Inferring is one of my most dreading skills to teach! I know we do it all the time, but I have a hard time putting it into work and getting kids to see that they do it too. I’m hoping with all McGregor’s ideas that this year it will be one of my favorite skills! The “load of garbage” lesson, I think, will be great in a whole group setting, while the “shoe” lesson would be better in small group instruction. I also, have tons of old magazines that I can use to use for the Sensory Exercise. The one activity I don’t see myself using is the songs, at least not this year… I like the Horace Pippin images and want to stay more concrete. I have my class set up in 4 groups, so I’m thinking 4 different prints and having kids infer with post it notes. I also love the inference formulas! What a simple way to display how to infer for a constant reminder.
When I begin my lessons on inferring I usually start out with easy riddles. I explain inferring as using clues from the text plus what you know. I have a poster with an open book with a magnifying glass and a picture of a brain. I've seen a similar example of the garbage bag done with a purse or backpack and their contents-love it! This chapter had great ideas for teaching inferring. I realize I definitely need to incorporate concrete lessons and more modeling/think alouds before expecting my students to really "get" inferencing and be able to do it on their own.
Ahh inferencing.... this is a concept that I struggle with. In my class, students can infer with my help and guidance, but when they go to infer on their own in a fresh text, they fall flat. I think this year, I will take some of McGregor's ideas and start more concretely with the concept. My students can give you the definition of inference but they cannot complete the task.
For eighth graders, i think the "shoe" lesson is a great place to start. I also have tons of old magazines to pull ads from.
I love that wordless books are all over this book. Kim, is there a way for teachers to get these books? Perhaps a copy for each school to use?
Again, these are great lessons to set a basis for understanding why and how this skill works. I'm still a little worried about students being able to transfer responsibility to a grade level text. Thoughts?
I tried inferencing with 5th graders in small groups, using things from my purse. It really showed a marked weakness is the students' world knowledge - I assumed they would have working knowledge of things such as coupons and membership cards. Even my purse calendar threw them. I think the garbage bag would be better and do it as a whole class - more control and hearing their inferences. Inferring needs lots of work/practice - and us being aware the kids don't "get" a lot of things. I do some read alouds with these older kids - and need to stop more often to make sure they are inferring correctly. More practice with wordless books - but hard to have enough for all groups to use - so the prints or calendar pictures would be good to have on hand.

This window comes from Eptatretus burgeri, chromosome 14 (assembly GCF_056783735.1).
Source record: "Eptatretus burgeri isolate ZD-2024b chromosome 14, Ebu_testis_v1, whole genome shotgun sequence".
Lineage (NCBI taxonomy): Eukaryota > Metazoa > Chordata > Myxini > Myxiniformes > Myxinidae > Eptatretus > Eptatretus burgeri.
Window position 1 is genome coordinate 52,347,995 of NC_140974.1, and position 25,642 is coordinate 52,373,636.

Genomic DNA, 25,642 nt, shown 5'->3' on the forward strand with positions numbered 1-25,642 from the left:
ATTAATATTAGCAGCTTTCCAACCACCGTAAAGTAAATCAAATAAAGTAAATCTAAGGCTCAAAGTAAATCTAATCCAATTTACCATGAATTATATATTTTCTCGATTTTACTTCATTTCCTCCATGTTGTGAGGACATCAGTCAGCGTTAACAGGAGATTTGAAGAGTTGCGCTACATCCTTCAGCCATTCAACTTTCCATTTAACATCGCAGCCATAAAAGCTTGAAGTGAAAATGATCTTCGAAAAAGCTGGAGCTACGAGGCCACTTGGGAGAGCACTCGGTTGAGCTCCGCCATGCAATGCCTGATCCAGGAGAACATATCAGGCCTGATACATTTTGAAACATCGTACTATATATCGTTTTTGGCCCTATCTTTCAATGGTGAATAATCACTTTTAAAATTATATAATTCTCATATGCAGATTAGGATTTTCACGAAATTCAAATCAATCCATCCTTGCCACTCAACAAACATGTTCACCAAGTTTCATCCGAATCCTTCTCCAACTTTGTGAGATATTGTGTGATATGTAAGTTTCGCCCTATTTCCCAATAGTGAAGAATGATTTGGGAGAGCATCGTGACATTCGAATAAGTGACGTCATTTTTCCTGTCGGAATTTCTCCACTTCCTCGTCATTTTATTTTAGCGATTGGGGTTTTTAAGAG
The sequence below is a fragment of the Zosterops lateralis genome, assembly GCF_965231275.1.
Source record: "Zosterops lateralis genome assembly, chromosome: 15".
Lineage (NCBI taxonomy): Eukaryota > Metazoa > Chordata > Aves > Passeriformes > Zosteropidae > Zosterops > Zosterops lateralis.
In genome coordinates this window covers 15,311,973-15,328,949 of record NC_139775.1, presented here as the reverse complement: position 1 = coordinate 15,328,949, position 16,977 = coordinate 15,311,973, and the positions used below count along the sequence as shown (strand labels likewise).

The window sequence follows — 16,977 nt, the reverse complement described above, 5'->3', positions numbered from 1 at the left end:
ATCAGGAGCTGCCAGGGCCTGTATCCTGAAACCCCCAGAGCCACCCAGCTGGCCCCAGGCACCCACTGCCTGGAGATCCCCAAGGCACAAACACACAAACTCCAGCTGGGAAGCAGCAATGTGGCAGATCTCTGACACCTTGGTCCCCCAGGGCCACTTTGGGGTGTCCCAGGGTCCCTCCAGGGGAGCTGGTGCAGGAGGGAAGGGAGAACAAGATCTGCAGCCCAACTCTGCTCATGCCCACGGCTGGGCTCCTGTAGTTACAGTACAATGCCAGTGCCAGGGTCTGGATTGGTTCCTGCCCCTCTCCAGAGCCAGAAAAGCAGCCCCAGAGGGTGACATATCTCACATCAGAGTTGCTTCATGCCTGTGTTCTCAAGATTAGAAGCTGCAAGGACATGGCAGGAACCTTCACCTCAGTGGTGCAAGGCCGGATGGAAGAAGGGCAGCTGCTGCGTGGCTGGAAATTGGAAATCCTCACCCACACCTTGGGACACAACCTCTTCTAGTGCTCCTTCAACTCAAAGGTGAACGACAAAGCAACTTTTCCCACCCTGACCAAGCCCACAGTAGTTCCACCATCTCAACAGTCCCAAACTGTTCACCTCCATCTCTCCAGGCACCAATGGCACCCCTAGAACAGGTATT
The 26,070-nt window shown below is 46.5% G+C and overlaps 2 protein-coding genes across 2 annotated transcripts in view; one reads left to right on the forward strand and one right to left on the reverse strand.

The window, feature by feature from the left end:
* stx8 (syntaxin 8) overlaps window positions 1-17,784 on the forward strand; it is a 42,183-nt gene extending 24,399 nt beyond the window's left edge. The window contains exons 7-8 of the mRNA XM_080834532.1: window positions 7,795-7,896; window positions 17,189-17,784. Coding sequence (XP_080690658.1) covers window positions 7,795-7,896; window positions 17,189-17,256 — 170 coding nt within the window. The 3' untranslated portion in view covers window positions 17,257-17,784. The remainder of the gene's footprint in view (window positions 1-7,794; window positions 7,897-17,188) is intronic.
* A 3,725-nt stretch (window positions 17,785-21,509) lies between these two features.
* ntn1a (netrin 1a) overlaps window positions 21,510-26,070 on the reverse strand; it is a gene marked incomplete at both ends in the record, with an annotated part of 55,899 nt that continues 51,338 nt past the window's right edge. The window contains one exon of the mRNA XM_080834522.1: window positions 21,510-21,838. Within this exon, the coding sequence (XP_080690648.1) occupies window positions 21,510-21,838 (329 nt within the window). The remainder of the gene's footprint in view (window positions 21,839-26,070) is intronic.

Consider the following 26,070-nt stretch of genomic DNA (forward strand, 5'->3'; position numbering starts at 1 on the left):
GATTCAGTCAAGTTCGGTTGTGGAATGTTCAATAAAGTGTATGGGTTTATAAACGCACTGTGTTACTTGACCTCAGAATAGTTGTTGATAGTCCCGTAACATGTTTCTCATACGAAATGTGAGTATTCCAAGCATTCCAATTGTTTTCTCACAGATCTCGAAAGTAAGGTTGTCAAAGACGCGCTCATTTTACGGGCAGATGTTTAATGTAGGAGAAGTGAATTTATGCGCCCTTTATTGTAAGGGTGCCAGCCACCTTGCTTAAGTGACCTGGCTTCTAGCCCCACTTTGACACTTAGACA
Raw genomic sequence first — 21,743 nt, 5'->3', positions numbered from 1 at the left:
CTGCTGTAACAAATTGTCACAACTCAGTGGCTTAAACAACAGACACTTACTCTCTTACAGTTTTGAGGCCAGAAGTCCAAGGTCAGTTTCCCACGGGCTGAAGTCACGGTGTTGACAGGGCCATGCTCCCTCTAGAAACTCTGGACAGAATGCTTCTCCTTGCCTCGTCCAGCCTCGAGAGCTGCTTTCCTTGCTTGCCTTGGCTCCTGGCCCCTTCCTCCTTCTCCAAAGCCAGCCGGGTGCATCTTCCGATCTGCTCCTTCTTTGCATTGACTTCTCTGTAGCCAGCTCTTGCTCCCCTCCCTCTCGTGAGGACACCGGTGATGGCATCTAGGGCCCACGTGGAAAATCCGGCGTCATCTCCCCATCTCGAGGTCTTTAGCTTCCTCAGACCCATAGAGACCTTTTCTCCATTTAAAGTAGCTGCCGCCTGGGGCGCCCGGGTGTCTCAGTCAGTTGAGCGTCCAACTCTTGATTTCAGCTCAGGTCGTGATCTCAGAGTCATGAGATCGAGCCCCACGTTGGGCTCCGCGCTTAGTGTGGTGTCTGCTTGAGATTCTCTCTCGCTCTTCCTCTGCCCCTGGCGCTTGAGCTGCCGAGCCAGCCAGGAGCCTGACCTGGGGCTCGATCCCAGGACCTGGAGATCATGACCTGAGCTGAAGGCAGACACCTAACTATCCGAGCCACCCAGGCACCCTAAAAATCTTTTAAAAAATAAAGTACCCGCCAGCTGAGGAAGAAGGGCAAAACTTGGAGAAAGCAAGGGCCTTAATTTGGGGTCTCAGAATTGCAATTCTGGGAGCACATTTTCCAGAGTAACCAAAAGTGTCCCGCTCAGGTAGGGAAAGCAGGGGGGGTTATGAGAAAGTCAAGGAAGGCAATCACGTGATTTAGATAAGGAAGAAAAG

I do a lot of private reading tutoring with students and inference is always a major reading strategy that we work on. I find it easy to find lots of ideas for practicing inference on Pinterest and Teachers Pay Teachers…..but in reading this chapter I started to wonder how I could start to have my first graders work on their inference skills as well. I have always had them help create riddles for their friends to help solve when we are learning about different animals or people during our different units, but I would love to work on inference even more in my classroom this year. I definitely want to use wordless books more for this skill.
I headed straight to Pinterest and found some cute ideas for even my sweet little first graders. One idea was a simple What Is It? guessing game using mini file folders and pictures from magazines. http://strongstart.blogspot.com/2011/05/what-is-it-guessing-game.html
Another idea from Pinterest is this great website that has an Inference Riddle Game on it. Students get more and more hints in order to try and answer the question. Each hint provides more information leading to the answer. I have used this in tutoring and my kids absolutely love it!
Another cute idea that I found was to use little owls and put the clues on the owl….so the idea is Who am I? A cute way to make inferencing practice fun for little ones. http://crazyspeechworld.com/2012/07/whooo-whooo.html
The last idea that I have found lots of on Pinterest are little video clips that can be used to help students infer. Here are a few that I have found:
What "guessing games" do you use frequently to help students grow their ability to infer?
Charity, I love all the examples you shared for building inferring skills with your first graders. It triggered a memory of Pizza Box archaeology that I used with Challenge students. Each box had items from different decades of US history. It was interesting to see if they could figure out what the eight-track tape was and the music group listed.
Here are some picture books that work well to teach inference skills:
I have used charades in the past as a warm up for inferences. I would do some and also invite other students to do a few for the whole class. However, this year I found a charades for kids game with a large number of cards, each with 3 ideas for kids to act out. I plan to divide the cards for 5 groups and ask kids to take turns acting out the ideas on the cards and follow this with a discussion about what made it easier or harder to determine the ideas being acted out.
Kimber TateCoordinator of English, Reading and Libraries